Molecular alterations in the pathogenesis of endometrial adenocarcinoma. Therapeutic implications
- Cite this article as:
- Cerezo, L., Cárdenes, H. & Michael, H. Clin Transl Oncol (2006) 8: 231. doi:10.1007/BF02664933
- 76 Downloads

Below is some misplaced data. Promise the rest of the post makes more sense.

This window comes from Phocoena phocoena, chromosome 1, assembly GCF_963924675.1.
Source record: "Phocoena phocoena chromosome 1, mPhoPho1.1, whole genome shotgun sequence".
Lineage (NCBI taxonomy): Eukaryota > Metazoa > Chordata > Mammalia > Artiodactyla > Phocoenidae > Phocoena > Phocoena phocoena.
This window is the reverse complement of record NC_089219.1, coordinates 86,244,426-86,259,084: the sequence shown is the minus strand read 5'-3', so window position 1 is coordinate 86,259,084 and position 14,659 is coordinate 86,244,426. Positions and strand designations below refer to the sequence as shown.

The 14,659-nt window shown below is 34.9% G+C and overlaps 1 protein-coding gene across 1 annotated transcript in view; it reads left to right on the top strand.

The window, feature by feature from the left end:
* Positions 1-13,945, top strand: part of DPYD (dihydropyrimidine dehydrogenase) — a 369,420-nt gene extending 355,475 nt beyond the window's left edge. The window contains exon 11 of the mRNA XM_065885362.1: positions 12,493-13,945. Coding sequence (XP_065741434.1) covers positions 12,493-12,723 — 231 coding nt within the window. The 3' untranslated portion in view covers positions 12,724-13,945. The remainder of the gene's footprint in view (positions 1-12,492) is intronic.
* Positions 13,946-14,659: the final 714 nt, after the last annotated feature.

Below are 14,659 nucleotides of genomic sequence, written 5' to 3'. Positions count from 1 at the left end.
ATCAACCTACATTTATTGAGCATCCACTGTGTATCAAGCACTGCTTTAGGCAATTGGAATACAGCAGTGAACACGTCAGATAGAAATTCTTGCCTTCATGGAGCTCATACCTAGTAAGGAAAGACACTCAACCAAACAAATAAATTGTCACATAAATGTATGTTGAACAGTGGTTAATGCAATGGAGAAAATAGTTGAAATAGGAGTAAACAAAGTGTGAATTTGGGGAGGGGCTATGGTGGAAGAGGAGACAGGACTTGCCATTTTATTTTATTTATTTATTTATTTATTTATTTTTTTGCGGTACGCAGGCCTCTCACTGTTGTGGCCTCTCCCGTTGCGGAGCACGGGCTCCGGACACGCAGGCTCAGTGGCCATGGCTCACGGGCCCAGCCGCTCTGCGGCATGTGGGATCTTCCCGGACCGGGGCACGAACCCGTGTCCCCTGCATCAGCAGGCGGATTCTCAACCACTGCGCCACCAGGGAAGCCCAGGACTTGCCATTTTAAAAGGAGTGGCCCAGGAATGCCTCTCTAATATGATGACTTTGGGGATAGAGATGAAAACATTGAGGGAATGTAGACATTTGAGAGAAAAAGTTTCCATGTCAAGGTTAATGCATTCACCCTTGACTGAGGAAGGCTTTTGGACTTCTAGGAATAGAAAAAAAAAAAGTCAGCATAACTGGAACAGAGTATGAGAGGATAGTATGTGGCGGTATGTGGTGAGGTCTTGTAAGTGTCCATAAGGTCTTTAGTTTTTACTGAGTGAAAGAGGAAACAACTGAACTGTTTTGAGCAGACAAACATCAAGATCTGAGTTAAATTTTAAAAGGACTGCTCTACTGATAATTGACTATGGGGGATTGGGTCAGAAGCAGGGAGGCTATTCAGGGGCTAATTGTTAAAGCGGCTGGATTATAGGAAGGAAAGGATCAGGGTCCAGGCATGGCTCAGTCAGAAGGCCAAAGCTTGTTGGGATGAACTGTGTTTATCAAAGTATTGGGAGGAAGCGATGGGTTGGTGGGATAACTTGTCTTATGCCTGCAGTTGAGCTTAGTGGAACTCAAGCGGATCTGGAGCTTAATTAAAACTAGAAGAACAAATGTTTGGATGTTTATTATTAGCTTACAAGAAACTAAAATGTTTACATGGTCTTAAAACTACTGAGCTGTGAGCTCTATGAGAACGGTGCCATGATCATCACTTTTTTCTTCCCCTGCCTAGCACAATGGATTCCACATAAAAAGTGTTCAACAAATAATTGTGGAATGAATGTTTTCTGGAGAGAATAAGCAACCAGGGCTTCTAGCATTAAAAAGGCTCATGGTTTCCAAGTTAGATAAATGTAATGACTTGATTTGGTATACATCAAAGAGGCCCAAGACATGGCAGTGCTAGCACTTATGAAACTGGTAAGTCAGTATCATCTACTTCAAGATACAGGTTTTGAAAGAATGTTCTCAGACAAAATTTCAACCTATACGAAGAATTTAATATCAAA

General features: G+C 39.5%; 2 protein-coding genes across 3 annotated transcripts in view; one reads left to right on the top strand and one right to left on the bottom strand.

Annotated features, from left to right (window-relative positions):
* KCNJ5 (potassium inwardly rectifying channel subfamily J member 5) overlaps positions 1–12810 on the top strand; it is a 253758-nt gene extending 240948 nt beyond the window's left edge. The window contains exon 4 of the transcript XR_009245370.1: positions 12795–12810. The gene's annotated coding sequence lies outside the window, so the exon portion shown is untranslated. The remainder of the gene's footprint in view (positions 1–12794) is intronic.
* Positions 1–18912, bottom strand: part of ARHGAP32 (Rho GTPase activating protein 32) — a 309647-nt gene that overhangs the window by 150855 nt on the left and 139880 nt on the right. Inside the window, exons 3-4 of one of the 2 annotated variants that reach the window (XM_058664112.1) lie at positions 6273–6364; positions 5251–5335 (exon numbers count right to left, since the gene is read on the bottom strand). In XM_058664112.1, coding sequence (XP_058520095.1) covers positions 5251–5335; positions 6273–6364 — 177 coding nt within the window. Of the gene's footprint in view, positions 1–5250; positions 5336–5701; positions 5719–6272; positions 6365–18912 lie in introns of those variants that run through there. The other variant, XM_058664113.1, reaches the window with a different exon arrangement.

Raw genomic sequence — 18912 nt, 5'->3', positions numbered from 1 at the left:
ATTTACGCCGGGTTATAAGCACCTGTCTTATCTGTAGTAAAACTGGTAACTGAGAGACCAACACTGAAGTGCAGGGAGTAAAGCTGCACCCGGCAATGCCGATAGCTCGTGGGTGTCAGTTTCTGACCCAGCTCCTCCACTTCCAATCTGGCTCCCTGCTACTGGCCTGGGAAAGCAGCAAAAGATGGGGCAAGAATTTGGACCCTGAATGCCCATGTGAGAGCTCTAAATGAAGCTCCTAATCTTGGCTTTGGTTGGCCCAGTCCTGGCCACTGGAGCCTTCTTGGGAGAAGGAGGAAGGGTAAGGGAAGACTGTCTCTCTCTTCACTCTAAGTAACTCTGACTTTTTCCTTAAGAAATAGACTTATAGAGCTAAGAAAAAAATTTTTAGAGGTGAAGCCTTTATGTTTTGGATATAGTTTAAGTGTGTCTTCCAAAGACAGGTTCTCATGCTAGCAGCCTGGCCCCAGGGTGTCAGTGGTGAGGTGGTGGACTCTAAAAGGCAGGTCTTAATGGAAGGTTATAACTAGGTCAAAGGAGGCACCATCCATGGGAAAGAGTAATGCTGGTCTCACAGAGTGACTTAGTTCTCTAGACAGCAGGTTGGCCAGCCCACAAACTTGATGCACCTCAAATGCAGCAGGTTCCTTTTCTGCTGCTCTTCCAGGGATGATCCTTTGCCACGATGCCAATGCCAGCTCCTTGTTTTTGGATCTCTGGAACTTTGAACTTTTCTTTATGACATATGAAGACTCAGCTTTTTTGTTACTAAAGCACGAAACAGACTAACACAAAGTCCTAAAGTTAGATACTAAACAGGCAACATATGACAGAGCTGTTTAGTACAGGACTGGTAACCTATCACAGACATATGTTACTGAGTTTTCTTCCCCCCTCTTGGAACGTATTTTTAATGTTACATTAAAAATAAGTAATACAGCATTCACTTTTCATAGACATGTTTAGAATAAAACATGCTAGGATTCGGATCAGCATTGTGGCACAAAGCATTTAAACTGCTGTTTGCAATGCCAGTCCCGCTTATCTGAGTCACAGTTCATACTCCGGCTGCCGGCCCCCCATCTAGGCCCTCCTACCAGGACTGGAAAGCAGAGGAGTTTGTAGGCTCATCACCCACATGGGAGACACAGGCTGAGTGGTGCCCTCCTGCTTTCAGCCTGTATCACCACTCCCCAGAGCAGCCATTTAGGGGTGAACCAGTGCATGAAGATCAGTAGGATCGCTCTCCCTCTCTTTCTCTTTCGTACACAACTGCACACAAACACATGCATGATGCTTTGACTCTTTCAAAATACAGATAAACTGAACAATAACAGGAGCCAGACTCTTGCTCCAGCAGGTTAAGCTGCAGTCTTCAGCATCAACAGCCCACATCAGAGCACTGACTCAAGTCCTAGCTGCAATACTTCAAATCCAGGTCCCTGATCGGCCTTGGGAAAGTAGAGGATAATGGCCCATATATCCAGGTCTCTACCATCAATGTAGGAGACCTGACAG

Molecular genetic evidence indicates that endometrial carcinoma likely develops as the result of a multistep process of oncogene activation and tumor suppressor gene inactivation. These molecular alterations appear to be specific for Type I (endometrioid) and Type II (non endometrioid) cancers. Type I cancers are characterized by mutation of PTEN, KRAS2, defects in DNA mismatch repair, as evidenced by the microsatellite instability phenotype, and a near diploid karyotype. Type II cancers often contain mutations of TP53 and Her-2/neu and are usually nondiploid. The clinical value of many of these molecular markers is now being tested and it may help to refine diagnosis and establish an accurate prognosis. Furthermore, some of these tumor biomarkers constitute the targets for emerging therapies. Transtuzumab against Her-2/neu and bevacizumab against VEGF overexpressing carcinomas are among the promising novel treatments. Additional translational research is needed to identify molecular and genetic alterations with potential for therapeutic interventions.